D&D 3e & 3.5e Is Not Really An RPG

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Tsyr

Explorer
Blockader7 said:
Personally I'd say it's primary focus is that of a board/strategy game. 3.5 seemed to enhance that feel because of the things like spell rang templates it added.

An expansive board/strategy game, but nonetheless.

It's really the setting books, such as Forgotten Realms, that concentrate mostly on the role-playing elements. Not the three core books, PHB, MM, DMG.


So, by that logic:

Hero
GURPS
Tri-Stat
Fudge
Savage Worlds
And any other universal system

is not a roleplaying game, because they lack a specific setting?

Riiiiiiight... :rolleyes:
 

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Norfleet

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Well, I'm definitely seeing a return to ruleism and the tradition from which it all started, that of wargaming, including the now almost-expected use of miniatures and grids. It seems like a great deal of the game is now split between the use of square grids and figures, and not.

In some ways, I approve.
 

Nightfall said:
Josh,

I say we bag us a troll! :) I need a few more heads on my walls at home. ;)
I'm ready -- let's rock and roll!
 

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Ranger REG

Explorer
S'mon said:
One strange thing is the lack of any morale rules in 3e. I use the Basic D&D 2d6 roll.
You're kidding me, right? You, the DM, who is roleplaying a bunch of monsters or villains does not know when it is the right time to retreat or even flee from a fight they cannot win? Barring some that don't even know the meaning of surrender, like animated undead, if you see you are being slaughtered down to less than the number of PCs in the battle, you must consider self-preservation. It's an inherent nature of all living creatures. Tap into YOUR OWN instinct.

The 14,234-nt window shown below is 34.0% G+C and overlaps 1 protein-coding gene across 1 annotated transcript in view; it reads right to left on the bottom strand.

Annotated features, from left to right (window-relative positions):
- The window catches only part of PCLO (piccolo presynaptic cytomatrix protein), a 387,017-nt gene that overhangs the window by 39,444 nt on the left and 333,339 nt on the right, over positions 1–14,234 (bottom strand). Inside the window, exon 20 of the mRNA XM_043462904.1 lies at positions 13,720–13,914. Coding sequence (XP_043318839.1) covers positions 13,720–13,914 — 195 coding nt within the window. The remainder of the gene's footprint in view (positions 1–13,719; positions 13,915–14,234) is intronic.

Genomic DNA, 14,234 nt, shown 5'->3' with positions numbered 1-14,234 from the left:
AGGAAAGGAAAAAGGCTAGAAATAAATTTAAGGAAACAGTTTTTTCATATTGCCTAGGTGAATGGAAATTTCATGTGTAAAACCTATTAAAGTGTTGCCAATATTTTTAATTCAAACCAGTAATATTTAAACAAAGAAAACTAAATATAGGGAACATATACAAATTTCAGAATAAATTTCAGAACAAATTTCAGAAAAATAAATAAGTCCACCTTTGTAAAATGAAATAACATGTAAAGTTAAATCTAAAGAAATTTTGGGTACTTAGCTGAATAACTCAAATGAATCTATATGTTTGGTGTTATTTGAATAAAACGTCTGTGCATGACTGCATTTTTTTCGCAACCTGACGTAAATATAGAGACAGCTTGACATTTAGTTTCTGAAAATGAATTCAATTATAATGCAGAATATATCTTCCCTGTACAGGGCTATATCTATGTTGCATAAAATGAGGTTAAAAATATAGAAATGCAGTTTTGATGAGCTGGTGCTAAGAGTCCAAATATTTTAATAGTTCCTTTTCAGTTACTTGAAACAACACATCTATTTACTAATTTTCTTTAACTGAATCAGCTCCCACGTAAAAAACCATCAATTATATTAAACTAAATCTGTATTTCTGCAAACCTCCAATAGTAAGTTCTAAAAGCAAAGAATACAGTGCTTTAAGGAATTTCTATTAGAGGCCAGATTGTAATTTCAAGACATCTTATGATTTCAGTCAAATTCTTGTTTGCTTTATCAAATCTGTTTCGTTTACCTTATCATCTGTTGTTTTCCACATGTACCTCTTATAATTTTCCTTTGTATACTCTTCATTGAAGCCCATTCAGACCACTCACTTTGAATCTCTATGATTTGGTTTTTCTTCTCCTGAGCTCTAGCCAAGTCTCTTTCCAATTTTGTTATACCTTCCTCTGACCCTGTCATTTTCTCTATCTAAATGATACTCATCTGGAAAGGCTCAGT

LightPhoenix

First Post
Tonguez said:
When 2e came out I switched to GURPS and would rave to friends about how much better it was than DnD.

Then one friend poined out that DnD provided detailed rules for combat but was otherwise quite freeform. Its only in combat that you need rules (my friend pointed out) the rest of the time players should be using imagination:D.

Your friend is very wise. Listen to him more often. :)

And if the definition of a roleplaying game is that you play a role, then all the movies stars are roleplayers, as are all the theater people. Psychologists happen to be highly paid DMs in some cases, and even kiddies who play video games are assuming a role to play (for instance, a racer or fighter).
 

s/LaSH

First Post
I wonder if it would be facetious to point out that D&D alows me to role-play a troll-hunter with very little effort?

Ahem.

There's a game I know which has no rules for combat, a very simple way to move around the world, and promotes a very specific player mindset often completely at odds to the player's normal personality. To fulfil their goals, the players must really start to think in a different way.

It's Monopoly.

And in half a dozen pages of rules, it nevertheless manages to convince players that being a cruel landlord or miserly industrial baron is much better than their normal self, although it never so much as mentions the subject of role-playing.

In D&D, things are much more open and there's so much more to consider when fleshing out your alter ego.

I rest my case. (And it's full of acid.)
 

S'mon said:
I agree it does feel like that sometimes!

One strange thing is the lack of any morale rules in 3e. I use the Basic D&D 2d6 roll.
How do Morale Rules ADD to roleplaying? Don't they just take AWAY roleplaying? I think we should only have rules for combat(and maybe a few situations here and there, like craft etc). Rules for roleplaying is baaaaad.
 


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